HIV antibody testing and its correlates among heterosexual attendees of sexually transmitted disease clinics in China
1 Center for Disease Control and Prevention of Zhejiang Province, Hangzhou, 310051, People’s Republic of China
2 Department of Global Health and Socio-epidemiology, Kyoto University School of Public Health, Kyoto, 606-8501, Japan
BMC Public Health 2013, 13:44 doi:10.1186/1471-2458-13-44Published: 17 January 2013
This study was conducted to determine the prevalence of HIV antibody testing and associated factors among heterosexual sexually transmitted disease (STD) clinic attendees in China.
A self-administered questionnaire was administered among 823 attendees of 4 STD clinics of Zhejiang Province, China in October to December 2007. Psychosocial and behavioural factors associated with HIV antibody testing were identified in both genders using univariate and multivariate analyses.
Of all 823 STD clinic attendees, 9.3% of male and 18.0% of female attendees underwent HIV antibody testing in the most recent 6 months, and 60% of the participants had gotten no educational/behavioral intervention related to HIV prevention. The correlates for HIV antibody testing in the most recent 6 months as identified by multivariate analysis were ever condom use [odds ratio (OR), 10.37; 95% confidence interval (CI), 1.32–81.22]; ever anal/oral sex (OR, 3.13; 95% CI, 1.03–9.50) during their lifetime; having ever received three to seven types of behavioural interventions in the most recent 6 months (OR, 3.70; 95% CI, 1.32–10.36) among male subjects; and ever condom use (OR, 12.50; 95% CI, 2.20–71.01), STD history (OR, 3.86; 95% CI, 1.26–11.86) over their lifetime, or having ever received three to seven types of behavioural interventions in the most recent 6 months (OR, 8.68; 95% CI, 2.39–31.46) in female subjects. A lifetime experience of casual/commercial sex partners was strongly negatively associated with HIV testing in female subjects (OR, 0.08; 95% CI, 0.01–0.83).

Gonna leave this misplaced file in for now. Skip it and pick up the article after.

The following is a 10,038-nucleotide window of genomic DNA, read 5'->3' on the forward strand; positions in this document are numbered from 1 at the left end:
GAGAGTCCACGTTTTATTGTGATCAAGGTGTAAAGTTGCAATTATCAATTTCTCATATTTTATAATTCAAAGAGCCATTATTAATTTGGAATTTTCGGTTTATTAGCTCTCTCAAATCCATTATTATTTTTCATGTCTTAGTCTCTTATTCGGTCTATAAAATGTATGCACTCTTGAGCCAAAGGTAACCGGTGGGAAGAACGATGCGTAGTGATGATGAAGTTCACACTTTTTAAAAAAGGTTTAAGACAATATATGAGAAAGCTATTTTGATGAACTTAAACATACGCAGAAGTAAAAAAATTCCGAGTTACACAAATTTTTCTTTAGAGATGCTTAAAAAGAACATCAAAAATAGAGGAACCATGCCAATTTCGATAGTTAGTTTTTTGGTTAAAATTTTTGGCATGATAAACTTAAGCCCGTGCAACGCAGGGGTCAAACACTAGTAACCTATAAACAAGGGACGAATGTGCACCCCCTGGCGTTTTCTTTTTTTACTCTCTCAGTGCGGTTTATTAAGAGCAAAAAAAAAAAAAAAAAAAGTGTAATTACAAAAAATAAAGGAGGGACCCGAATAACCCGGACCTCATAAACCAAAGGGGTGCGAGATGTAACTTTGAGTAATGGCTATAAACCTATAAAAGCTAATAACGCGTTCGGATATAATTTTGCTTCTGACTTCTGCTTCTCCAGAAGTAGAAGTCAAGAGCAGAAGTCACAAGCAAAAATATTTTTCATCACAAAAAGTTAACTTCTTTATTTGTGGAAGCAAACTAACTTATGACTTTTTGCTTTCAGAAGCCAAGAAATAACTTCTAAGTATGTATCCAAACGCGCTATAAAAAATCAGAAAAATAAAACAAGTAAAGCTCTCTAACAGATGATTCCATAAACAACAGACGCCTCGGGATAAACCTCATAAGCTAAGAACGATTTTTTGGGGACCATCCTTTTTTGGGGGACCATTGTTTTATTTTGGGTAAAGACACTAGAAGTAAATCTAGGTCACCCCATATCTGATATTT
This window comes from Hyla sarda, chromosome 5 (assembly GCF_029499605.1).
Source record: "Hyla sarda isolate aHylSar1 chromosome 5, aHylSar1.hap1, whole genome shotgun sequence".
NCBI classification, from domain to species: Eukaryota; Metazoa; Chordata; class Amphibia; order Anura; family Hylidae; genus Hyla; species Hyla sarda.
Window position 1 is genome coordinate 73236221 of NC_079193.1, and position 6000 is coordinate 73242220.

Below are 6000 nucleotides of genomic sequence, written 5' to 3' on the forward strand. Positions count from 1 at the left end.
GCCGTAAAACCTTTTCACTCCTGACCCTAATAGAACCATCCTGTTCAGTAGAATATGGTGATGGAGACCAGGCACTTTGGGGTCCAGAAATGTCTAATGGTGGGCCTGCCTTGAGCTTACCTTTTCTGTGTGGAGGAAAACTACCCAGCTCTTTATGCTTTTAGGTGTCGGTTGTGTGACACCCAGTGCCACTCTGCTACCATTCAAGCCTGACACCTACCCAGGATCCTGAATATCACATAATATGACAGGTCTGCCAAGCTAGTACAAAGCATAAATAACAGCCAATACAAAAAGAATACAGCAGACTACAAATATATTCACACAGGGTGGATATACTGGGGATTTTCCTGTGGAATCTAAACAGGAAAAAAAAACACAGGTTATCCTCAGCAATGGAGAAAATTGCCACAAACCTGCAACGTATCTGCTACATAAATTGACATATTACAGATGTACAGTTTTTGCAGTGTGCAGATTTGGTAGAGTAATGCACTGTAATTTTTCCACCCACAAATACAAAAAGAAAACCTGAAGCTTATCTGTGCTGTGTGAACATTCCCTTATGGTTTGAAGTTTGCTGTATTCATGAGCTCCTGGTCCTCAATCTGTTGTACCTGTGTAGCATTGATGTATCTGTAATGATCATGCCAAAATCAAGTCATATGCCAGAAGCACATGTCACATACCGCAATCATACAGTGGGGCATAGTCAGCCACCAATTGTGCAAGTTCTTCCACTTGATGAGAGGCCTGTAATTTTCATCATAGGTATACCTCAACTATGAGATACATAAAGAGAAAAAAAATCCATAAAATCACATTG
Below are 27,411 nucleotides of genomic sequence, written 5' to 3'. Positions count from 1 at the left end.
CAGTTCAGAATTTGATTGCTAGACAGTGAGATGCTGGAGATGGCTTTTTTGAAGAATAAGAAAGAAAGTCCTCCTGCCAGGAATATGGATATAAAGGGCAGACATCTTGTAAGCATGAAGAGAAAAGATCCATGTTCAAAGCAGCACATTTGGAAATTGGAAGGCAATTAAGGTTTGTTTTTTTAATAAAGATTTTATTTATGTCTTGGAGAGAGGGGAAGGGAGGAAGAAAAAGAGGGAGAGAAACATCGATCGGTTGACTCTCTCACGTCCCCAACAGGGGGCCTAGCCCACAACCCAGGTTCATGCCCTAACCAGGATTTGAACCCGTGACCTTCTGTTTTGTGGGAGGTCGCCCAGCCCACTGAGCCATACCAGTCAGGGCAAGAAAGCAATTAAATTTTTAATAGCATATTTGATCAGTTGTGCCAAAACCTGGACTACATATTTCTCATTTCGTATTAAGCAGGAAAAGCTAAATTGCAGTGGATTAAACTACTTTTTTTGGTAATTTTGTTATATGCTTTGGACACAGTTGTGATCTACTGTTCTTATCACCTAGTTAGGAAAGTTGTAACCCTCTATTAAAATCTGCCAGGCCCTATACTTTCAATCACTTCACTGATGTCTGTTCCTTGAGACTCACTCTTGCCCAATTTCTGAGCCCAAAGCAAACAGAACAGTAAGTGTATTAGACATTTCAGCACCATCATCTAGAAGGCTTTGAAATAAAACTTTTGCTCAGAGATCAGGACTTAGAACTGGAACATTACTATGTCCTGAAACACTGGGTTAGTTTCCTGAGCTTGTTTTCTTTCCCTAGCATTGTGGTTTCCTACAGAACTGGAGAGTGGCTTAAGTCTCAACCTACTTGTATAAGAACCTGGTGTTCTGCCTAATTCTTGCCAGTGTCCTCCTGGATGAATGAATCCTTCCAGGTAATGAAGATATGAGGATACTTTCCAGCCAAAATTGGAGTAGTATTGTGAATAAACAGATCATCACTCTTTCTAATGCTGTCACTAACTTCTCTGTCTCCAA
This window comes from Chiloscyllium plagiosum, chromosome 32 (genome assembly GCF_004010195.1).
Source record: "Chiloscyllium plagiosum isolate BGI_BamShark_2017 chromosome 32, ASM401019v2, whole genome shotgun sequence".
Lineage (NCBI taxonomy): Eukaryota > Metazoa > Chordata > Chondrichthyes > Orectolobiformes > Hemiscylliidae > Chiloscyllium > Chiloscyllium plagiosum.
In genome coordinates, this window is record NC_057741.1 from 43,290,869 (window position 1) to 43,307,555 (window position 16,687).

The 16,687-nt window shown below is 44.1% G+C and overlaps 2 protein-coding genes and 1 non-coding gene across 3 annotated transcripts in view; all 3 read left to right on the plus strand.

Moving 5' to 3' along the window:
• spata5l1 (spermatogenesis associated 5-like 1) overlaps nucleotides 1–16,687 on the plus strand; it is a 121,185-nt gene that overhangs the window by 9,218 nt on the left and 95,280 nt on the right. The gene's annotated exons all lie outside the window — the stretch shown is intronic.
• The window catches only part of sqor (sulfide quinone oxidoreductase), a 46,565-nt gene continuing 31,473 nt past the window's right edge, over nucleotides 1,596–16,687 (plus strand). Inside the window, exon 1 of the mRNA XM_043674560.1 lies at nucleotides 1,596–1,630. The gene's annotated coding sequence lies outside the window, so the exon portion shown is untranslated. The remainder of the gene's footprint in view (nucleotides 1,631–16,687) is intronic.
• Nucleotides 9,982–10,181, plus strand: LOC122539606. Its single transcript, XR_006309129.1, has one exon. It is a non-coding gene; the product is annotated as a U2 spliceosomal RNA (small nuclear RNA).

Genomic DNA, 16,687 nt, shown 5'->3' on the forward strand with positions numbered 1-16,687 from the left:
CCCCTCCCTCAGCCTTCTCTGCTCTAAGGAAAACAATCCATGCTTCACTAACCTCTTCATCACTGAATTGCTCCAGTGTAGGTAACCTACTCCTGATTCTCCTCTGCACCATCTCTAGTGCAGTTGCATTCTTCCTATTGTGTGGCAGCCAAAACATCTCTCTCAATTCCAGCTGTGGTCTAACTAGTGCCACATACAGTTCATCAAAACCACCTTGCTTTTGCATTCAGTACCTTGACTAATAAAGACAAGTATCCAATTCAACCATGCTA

The low prevalence of HIV antibody testing and behavioural intervention among STD clinic attendees indicates a need for more targeted, intensive behavioural interventions to promote HIV antibody testing in this population.